Optimising draglines with PLC coding

Unlike most equipment used in earthmoving, the design and control systems for draglines have for the most part remained unchanged since they were first invented in the early 1900’s. However, since the early 2000’s some advances in systems and methodologies have occurred, with universal dig dump (UDD) technology representing the first major change in decades. The key to maximising the productivity gains provided by UDD is through optimised PLC code.

Optimising draglines with PLC coding

As one of the biggest pieces of machinery in the world, draglines are highly productive, offer the lowest material cost per ton, and have an operating life of 40 years. They are utilised similar to cranes, and are primarily used for mining operations to dismantle and transport materials, and to remove overburden (topsoil) to a spoil pile.

Draglines are designed with four controlling motions:

  • Hoist - This motion controls the bucket’s height
  • Drag - This motion controls the bucket’s horizontal position
  • Swing - This motion enables the dragline to spin within a fixed 360° circle
  • Propel - This motion allows the dragline to move to its required position for operation

UDD technology turns draglines into highly sophisticated machines which are managed by control systems that are able to monitor and manipulate all facets of their operation, including the three-dimensional position of the bucket.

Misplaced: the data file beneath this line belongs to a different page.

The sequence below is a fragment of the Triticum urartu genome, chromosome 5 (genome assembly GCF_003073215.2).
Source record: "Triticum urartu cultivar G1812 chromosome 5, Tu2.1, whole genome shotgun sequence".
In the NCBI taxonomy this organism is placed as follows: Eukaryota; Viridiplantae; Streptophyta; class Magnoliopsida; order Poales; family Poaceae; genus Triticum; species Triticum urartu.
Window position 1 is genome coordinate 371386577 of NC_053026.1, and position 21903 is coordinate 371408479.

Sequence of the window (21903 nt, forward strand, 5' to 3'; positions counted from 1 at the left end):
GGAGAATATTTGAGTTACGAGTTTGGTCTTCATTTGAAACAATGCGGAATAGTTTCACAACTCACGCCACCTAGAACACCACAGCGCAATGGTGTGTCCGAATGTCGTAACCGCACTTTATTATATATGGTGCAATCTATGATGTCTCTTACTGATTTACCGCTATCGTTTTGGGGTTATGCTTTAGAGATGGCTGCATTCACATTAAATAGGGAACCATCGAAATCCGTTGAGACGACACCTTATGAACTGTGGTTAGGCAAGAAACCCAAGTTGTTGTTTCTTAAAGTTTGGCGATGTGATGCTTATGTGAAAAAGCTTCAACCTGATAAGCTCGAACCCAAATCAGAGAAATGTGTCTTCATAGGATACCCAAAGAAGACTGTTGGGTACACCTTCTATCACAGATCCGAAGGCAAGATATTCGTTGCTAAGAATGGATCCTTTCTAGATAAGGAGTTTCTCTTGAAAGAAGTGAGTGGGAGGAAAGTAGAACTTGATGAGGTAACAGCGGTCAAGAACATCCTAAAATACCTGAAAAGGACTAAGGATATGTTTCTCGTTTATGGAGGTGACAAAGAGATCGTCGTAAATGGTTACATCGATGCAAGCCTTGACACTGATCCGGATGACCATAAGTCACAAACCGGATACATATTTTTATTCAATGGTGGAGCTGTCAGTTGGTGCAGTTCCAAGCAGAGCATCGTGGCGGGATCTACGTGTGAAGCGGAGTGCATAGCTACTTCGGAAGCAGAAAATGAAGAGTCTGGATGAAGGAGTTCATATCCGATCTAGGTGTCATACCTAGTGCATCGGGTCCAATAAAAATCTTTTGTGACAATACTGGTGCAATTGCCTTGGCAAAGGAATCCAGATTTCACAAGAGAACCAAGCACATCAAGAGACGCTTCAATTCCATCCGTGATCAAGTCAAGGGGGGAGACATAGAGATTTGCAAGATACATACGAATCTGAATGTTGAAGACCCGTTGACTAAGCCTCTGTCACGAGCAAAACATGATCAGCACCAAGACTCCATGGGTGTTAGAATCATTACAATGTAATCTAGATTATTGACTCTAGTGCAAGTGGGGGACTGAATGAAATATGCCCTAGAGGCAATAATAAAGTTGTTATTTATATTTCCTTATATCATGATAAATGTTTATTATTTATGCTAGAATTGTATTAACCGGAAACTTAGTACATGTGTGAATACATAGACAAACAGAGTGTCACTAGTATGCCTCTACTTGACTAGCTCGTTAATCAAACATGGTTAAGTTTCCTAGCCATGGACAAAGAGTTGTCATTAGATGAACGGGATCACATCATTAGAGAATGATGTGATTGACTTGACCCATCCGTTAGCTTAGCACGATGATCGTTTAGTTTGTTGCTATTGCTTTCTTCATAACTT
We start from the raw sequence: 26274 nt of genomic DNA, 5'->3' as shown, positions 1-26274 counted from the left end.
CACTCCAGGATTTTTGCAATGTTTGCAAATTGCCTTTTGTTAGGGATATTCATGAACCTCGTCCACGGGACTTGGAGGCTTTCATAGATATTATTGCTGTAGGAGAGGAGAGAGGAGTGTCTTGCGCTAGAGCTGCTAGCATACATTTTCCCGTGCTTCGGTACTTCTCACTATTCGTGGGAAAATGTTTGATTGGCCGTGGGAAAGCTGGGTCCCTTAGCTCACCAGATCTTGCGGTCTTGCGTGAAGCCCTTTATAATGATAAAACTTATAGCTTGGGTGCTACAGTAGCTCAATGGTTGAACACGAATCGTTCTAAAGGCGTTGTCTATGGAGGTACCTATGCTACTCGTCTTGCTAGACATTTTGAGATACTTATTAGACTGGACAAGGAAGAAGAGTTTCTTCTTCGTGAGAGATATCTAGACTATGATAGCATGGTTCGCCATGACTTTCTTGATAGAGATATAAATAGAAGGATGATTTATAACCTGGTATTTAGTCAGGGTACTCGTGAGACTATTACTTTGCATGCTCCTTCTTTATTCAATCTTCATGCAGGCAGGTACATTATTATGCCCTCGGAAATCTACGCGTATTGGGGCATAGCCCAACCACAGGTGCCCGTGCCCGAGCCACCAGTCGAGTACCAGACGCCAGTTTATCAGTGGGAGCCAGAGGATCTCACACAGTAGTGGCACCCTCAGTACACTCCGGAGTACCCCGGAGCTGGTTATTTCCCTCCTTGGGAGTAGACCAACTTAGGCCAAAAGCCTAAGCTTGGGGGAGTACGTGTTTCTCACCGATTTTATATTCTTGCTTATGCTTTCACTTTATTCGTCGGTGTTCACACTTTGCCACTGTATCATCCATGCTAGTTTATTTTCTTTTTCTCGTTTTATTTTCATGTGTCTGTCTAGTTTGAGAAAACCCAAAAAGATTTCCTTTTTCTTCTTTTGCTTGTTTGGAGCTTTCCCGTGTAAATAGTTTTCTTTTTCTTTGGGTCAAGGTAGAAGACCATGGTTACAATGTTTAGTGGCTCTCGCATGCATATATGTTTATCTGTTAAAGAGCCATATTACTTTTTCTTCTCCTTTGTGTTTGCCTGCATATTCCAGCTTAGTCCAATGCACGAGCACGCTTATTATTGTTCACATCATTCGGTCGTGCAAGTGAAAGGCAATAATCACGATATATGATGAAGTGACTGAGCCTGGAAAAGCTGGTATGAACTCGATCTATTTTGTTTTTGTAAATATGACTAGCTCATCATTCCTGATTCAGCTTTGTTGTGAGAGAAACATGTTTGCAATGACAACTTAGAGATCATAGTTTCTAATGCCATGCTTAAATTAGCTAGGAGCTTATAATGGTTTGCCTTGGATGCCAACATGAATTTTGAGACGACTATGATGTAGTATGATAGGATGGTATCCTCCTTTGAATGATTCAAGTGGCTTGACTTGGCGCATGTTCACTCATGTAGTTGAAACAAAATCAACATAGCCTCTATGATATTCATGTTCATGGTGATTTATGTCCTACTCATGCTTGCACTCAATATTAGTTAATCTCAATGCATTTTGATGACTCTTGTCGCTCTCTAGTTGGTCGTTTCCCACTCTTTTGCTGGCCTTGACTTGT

Furthermore, UDD machines use three ropes (two hoist and one drag) to manipulate the bucket instead of standard draglines which use two ropes (one hoist and one drag). The additional rope provides a more precise hoisting system, enabling better control of the bucket angle by varying the lengths of the two hoist ropes.

While UDD machines generally have higher productivity than a standard dragline (an estimated 13-21 per cent), they also often have greater mechanical issues.

The challenges of achieving optimal productivity

Dragline operations are not static, and over time the requirements of each dragline will change depending on a variety of factors including location, type of overburden, and type of coal. Therefore, it is impossible to take into account all of these factors when first designing each dragline.

This means the dragline will need to be “tuned” to meet its specific requirements at that particular time. The main challenge with this is that the machine is expected to remain in operation without any downtime, leading to “quick-fixes” when problems arise to ensure the machine is back up and running as soon as possible. However, these “quick-fixes” may not necessarily be what is the best solution, resulting in an inefficient system, a decrease in productivity and unnecessary wear on its parts.

Improving efficiency by optimising PLC codes

One way to improve efficiencies on UDD draglines is by optimising the PLC code.

There are a number of different approaches engineers can take to improve efficiencies.